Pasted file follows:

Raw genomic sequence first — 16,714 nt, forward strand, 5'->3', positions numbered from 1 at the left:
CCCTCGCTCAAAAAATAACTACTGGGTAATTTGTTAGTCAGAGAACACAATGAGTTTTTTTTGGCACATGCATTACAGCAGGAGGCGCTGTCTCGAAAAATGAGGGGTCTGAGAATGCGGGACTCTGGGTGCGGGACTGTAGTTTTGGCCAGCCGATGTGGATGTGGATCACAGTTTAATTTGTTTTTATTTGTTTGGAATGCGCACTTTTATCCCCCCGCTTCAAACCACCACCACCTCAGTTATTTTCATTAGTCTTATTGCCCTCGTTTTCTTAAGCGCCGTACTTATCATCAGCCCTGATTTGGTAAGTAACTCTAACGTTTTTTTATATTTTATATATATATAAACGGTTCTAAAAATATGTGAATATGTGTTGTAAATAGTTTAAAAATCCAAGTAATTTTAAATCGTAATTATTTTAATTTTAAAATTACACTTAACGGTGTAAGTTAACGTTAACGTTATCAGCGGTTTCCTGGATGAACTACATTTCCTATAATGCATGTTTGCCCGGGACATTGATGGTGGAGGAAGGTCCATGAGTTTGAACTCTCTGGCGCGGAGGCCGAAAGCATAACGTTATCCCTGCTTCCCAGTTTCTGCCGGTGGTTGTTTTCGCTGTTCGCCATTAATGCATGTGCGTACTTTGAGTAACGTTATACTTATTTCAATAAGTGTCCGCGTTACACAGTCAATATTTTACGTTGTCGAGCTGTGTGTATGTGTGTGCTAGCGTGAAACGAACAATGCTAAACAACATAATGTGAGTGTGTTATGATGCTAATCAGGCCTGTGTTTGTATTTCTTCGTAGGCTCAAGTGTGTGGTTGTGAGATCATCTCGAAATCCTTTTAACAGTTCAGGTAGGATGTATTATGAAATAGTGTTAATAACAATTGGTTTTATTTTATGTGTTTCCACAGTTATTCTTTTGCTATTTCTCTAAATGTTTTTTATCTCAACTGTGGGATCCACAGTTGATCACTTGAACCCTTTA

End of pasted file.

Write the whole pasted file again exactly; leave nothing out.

Raw genomic sequence first — 16,714 nt, forward strand, 5'->3', positions numbered from 1 at the left:
CCCTCGCTCAAAAAATAACTACTGGGTAATTTGTTAGTCAGAGAACACAATGAGTTTTTTTTGGCACATGCATTACAGCAGGAGGCGCTGTCTCGAAAAATGAGGGGTCTGAGAATGCGGGACTCTGGGTGCGGGACTGTAGTTTTGGCCAGCCGATGTGGATGTGGATCACAGTTTAATTTGTTTTTATTTGTTTGGAATGCGCACTTTTATCCCCCCGCTTCAAACCACCACCACCTCAGTTATTTTCATTAGTCTTATTGCCCTCGTTTTCTTAAGCGCCGTACTTATCATCAGCCCTGATTTGGTAAGTAACTCTAACGTTTTTTTATATTTTATATATATATAAACGGTTCTAAAAATATGTGAATATGTGTTGTAAATAGTTTAAAAATCCAAGTAATTTTAAATCGTAATTATTTTAATTTTAAAATTACACTTAACGGTGTAAGTTAACGTTAACGTTATCAGCGGTTTCCTGGATGAACTACATTTCCTATAATGCATGTTTGCCCGGGACATTGATGGTGGAGGAAGGTCCATGAGTTTGAACTCTCTGGCGCGGAGGCCGAAAGCATAACGTTATCCCTGCTTCCCAGTTTCTGCCGGTGGTTGTTTTCGCTGTTCGCCATTAATGCATGTGCGTACTTTGAGTAACGTTATACTTATTTCAATAAGTGTCCGCGTTACACAGTCAATATTTTACGTTGTCGAGCTGTGTGTATGTGTGTGCTAGCGTGAAACGAACAATGCTAAACAACATAATGTGAGTGTGTTATGATGCTAATCAGGCCTGTGTTTGTATTTCTTCGTAGGCTCAAGTGTGTGGTTGTGAGATCATCTCGAAATCCTTTTAACAGTTCAGGTAGGATGTATTATGAAATAGTGTTAATAACAATTGGTTTTATTTTATGTGTTTCCACAGTTATTCTTTTGCTATTTCTCTAAATGTTTTTTATCTCAACTGTGGGATCCACAGTTGATCACTTGAACCCTTTA